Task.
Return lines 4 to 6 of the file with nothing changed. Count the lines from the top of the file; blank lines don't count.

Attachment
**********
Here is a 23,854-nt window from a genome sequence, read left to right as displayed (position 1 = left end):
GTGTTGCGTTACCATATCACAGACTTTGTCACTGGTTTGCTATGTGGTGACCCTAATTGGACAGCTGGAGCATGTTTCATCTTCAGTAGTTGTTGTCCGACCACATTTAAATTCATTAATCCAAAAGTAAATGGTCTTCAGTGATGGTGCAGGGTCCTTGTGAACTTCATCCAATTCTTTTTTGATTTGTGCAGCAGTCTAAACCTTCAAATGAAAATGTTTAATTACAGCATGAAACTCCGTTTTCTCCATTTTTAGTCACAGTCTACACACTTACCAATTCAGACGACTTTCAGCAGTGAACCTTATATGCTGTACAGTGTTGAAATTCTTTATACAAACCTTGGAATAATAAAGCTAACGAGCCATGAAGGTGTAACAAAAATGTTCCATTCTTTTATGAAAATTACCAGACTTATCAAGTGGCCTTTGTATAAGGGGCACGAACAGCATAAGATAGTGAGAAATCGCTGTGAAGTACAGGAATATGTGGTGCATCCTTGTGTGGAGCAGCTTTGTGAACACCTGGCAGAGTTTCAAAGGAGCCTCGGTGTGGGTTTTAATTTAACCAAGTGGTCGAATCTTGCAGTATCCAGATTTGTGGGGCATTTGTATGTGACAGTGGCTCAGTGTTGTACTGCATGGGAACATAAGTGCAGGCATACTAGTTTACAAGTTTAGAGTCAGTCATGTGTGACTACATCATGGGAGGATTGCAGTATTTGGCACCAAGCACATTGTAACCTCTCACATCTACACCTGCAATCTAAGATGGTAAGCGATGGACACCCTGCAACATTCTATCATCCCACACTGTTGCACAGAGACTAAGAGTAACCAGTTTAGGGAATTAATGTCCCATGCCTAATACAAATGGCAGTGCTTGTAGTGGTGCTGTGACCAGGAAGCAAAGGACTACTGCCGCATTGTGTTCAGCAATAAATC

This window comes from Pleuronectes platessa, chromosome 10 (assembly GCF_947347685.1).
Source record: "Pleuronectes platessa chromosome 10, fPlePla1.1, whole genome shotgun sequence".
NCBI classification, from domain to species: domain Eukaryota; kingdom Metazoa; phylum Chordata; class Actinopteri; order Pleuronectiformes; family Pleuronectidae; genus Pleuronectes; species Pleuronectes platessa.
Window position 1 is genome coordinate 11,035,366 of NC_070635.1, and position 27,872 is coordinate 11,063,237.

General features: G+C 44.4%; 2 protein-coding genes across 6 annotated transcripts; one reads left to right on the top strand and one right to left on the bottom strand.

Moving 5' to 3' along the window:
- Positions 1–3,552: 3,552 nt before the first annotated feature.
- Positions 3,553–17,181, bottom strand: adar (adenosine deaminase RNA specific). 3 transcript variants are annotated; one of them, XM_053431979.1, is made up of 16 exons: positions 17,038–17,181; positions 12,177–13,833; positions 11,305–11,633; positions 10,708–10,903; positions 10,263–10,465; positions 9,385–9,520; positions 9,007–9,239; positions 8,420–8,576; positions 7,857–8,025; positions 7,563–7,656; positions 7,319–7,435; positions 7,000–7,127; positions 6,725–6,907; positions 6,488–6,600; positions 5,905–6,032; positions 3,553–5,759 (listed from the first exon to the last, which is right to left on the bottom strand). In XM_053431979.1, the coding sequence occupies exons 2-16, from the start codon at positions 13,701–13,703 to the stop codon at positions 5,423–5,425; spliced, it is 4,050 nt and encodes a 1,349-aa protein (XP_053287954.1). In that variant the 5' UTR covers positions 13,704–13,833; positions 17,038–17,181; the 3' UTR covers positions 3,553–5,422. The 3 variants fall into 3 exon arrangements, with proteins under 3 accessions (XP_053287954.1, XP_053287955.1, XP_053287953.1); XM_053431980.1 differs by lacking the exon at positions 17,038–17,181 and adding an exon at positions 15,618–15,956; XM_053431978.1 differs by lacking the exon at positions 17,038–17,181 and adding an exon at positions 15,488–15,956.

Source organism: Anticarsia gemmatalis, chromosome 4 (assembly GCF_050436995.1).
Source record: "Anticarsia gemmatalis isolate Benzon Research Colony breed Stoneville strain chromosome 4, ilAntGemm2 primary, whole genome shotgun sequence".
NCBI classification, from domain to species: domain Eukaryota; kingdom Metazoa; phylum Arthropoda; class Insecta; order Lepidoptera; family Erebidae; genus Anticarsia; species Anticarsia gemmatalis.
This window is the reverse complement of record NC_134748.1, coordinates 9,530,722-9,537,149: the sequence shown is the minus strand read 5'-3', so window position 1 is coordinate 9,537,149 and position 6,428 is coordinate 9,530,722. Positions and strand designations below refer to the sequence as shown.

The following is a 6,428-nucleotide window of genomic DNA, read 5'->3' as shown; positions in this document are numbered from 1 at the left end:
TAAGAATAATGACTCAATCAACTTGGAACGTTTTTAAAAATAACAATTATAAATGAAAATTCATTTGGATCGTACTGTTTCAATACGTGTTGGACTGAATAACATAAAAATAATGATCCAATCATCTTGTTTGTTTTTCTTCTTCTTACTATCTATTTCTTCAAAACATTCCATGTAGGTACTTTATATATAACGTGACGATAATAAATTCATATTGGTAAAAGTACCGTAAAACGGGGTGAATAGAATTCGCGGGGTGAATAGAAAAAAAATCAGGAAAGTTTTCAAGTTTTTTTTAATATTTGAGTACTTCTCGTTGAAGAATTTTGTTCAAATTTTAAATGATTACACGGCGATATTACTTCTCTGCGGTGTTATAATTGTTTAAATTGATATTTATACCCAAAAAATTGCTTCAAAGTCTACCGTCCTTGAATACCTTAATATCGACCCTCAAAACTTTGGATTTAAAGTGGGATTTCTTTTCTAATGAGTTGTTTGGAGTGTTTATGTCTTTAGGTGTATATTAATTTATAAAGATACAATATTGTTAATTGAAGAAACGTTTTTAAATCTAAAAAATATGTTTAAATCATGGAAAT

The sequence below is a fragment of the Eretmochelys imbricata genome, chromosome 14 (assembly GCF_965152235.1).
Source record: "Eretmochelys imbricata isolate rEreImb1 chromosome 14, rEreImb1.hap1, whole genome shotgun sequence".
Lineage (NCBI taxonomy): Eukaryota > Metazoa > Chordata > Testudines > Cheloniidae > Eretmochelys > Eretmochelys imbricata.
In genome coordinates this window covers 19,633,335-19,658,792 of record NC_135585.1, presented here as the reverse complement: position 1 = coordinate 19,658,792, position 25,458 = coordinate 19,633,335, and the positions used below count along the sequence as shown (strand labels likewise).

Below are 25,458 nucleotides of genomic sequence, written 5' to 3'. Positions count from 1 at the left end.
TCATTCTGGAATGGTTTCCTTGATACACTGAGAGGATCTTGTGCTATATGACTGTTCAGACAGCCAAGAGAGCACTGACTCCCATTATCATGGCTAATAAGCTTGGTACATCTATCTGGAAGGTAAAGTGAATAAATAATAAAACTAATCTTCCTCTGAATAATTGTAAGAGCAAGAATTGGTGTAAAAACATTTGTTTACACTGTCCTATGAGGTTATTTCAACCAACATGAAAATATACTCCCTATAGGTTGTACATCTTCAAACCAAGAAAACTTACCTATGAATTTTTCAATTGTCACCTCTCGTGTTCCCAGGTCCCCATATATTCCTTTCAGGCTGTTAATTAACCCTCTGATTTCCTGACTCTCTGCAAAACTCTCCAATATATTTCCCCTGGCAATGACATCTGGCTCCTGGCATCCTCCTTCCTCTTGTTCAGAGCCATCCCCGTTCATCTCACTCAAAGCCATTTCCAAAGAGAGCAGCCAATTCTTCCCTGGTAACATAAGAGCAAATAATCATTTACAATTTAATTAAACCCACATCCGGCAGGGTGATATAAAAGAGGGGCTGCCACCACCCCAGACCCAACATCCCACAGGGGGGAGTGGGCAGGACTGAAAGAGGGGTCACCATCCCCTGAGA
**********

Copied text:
Source record: "Pleuronectes platessa chromosome 10, fPlePla1.1, whole genome shotgun sequence".
NCBI classification, from domain to species: domain Eukaryota; kingdom Metazoa; phylum Chordata; class Actinopteri; order Pleuronectiformes; family Pleuronectidae; genus Pleuronectes; species Pleuronectes platessa.
Window position 1 is genome coordinate 11,035,366 of NC_070635.1, and position 27,872 is coordinate 11,063,237.